Saturday, May 23, 2009

Life Offline

Over on Digital Mom, writer Melissa Sais muses about screen time.

We've been told over and over how bad sitting in front of the TV is for our boys. And the common wisdom is that video games are addictive, mind-numbing entertainment of questionable value. Never mind that -- like everything else -- both TV and video games have some positives as well.

But Melissa makes an interesting point. Listen:

"I think all digital moms worry about the amount of “screen time” we allow our kids. Is it frying their brains and turning their bodies into mush? I think it can if we don’t pay some attention to pursuits outside the digital realm. And I realize I have to show leadership in pursuing the non-digital options."

She goes on to talk about how she has better luck suggesting and initiating active alternatives, instead of simply saying, "TV off!" But her line about showing leadership in pursuing non-digital options hit me another way too.

It's the old show-don't-tell concept. If I want my kids to spend more time in the natural world, then I need to spend more time in the natural world. Sitting at my computer, playing Pathwords on Facebook while I tell the boys to go outside smacks of hypocrisy.

Yes, sometimes I need my quiet down time; we all do, and none of us should feel guilty about that. But I really need to consider what my actions tell my boys. More often than not lately, my actions have been saying, "Go ahead. Watch TV. I like having some quiet time to myself," and "The digital world is more interesting than real life."

That last one is a harsh realization, but between all the fun I'm having with my blog, the blogathon, Twitter, Facebook and my usual everyday email and work stuff, I'll admit that I've been spending a lot of time online. If I want my kids to spend more time in the non-digital realm, maybe it's time for me to rediscover some non-digital pastimes. Maybe it's time to pull out the watercolors. Time to knit for 15 minutes while supper cooks, rather than hopping online. Time to head out for a walk.

What do you think? How do you show leadership in pursuing non-digital options?

6 comments:

  1. I have been feeling that a lot that all my free time is computer time. I enjoy it, I like checking blogs, and peoples status on facebook but I too am realizing there are better things I could be doing and while I enjoy screen time I need more time just reflecting and not being consumed by the online world ...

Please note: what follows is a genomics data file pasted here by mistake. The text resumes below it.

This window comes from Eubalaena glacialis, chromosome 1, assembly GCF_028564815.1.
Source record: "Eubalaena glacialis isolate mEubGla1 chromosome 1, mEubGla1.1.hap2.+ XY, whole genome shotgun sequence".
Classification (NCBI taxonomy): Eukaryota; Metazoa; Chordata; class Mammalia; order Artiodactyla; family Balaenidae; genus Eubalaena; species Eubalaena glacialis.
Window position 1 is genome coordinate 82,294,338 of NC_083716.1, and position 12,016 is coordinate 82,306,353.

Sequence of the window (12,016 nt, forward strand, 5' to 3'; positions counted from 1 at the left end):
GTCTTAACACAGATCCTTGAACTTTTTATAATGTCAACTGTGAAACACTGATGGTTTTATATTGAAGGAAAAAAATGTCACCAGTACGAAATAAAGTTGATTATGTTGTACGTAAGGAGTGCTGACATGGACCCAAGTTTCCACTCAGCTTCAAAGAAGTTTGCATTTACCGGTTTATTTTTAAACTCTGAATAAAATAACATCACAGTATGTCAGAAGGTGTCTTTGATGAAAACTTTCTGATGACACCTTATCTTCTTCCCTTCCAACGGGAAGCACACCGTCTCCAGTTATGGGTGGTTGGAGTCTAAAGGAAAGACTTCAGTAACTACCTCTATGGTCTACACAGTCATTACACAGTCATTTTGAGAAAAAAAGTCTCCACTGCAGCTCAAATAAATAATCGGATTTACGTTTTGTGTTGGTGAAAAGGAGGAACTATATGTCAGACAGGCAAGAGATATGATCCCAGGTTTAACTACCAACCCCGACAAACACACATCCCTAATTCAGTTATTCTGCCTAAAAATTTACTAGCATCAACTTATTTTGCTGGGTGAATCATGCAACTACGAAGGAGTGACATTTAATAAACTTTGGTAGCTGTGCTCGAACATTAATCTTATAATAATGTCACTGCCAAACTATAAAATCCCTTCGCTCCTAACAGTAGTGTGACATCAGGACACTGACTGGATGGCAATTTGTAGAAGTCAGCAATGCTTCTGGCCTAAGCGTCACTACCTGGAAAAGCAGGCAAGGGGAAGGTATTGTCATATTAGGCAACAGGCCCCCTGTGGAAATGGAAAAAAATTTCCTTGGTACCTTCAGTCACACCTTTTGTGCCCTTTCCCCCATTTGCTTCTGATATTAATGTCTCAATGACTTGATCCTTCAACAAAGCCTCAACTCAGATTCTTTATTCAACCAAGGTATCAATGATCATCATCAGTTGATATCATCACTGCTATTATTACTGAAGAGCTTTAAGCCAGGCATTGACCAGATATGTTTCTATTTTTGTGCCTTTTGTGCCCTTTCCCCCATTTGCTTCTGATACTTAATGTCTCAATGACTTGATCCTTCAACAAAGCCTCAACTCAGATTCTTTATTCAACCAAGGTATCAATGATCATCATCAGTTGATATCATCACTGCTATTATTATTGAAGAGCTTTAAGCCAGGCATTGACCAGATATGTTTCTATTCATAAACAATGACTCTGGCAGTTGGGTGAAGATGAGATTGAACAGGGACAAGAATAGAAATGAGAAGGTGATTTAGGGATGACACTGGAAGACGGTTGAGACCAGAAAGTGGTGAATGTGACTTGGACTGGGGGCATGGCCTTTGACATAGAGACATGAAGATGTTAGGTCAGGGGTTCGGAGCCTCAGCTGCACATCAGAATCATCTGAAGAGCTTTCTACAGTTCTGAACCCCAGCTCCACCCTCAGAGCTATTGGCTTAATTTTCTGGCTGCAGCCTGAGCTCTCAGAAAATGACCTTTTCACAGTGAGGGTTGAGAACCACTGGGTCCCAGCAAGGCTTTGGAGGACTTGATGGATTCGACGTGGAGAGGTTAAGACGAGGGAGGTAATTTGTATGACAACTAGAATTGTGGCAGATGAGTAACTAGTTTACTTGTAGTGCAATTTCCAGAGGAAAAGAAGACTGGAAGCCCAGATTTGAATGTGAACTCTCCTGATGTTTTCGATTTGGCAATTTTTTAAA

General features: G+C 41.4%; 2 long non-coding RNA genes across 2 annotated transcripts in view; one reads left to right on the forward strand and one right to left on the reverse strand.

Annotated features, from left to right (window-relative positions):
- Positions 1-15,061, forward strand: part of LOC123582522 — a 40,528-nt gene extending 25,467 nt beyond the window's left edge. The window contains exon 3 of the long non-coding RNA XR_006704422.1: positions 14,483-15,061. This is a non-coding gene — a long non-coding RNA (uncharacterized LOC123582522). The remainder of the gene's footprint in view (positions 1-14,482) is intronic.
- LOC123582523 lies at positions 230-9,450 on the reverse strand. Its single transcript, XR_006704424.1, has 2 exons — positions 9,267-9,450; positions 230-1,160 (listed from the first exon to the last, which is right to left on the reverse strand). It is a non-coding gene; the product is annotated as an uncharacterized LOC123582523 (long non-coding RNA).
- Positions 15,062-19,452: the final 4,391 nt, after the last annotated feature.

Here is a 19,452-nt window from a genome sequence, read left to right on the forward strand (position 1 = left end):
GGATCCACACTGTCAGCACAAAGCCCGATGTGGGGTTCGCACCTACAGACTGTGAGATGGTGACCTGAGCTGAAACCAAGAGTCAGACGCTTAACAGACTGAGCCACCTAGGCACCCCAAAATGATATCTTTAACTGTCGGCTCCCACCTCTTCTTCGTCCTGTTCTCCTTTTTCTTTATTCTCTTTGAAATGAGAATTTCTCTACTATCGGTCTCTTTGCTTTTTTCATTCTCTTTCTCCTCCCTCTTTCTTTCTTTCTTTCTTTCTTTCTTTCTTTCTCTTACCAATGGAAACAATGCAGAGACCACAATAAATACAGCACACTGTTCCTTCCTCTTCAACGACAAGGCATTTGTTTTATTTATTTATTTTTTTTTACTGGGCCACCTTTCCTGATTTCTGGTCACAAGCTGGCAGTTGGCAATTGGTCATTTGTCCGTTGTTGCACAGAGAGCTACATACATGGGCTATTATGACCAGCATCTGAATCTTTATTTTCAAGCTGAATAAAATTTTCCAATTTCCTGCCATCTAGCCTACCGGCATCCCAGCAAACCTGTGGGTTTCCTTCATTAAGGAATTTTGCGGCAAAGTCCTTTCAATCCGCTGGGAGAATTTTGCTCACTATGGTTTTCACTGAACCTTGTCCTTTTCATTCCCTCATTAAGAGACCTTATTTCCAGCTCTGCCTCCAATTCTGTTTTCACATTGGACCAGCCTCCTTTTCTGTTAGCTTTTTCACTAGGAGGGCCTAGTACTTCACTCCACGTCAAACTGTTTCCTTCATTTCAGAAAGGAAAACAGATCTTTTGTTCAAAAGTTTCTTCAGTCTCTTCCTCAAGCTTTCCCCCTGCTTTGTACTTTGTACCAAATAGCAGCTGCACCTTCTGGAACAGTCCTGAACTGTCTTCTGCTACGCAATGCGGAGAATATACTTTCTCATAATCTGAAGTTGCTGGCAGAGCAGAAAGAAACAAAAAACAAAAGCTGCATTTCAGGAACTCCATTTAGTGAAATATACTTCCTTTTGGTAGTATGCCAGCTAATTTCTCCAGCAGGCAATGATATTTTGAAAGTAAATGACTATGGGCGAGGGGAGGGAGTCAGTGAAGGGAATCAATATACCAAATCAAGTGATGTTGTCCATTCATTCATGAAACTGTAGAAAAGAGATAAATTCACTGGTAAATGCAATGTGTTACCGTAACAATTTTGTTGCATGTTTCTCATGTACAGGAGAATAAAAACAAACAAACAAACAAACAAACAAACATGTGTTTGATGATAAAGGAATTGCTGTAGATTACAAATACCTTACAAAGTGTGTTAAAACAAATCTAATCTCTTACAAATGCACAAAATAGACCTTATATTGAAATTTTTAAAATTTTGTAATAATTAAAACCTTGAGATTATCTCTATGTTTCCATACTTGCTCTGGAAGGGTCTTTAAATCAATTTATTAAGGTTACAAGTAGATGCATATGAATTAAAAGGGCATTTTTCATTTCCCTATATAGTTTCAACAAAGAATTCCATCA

Great post!

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  2. Good point about modeling behavior you expect your children to follow. It definitely makes sense to teach your children to pay attention to what people do, and not so much what they say.

    That being said, it's a good thing I have no children living with me at home, that mine are grown. I wouldn't want them spending too much time on the Internet, cell phones and other techy stuff. But guess where I'm at these days? Oh boy!

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  3. Non-digital options? We have a one year old "puppy" that requires attention from all of us, including our twice daily walks with her. I walk, the boys either scooter or bike, and we go around the neighborhood. The added benefit of this is meeting our older neighbors who also walk. We do this around 10am, so we all have had "ample" time on our computers beforehand (usually we are on by 7:30).

    I am not a TV watcher, and my kids have (so far) followed my inclination to turn it off unless there is something really important to watch. We also have 2 mini tramps and a treadmill in front of the TV so it is a dynamic outlet for us.

    I love to hike, bike and be outside. We are active pretty much everyday. I watch them carefully while they are at the computer, they have definite "signs" that indicate they are looking for some active time. I try to always suggest getting outside after multiple falls off the chair, trips back and forth to the counter to climb it, or general restlessness.

    Of course, my profession is physical therapy, and I teach health and fitness for fun. Maybe I should blog about my ideas for getting out and active!

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  4. Andrea -- You have some great ideas. I think what trips me up a lot of the time are the varying ages of my boys. There are things I could do with my 8 and 11 yr. old that I just can't do when I have a 3 yr. old along. Although we did find out that the climbing gym is a great place for the entire family to get some exercise in. Everyone can be active at his or her own level.

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  5. I'm a firm believer in modeling behavior (though I'm not always perfect at it ;) And while I also believe that there are good things to be had from screen time (my son's doctor actually *recommended* that we get him video games!) - I also notice a pronounced negative change in his behavior if he spends too much time in front of them. I think, as with anything, that moderation is the key.

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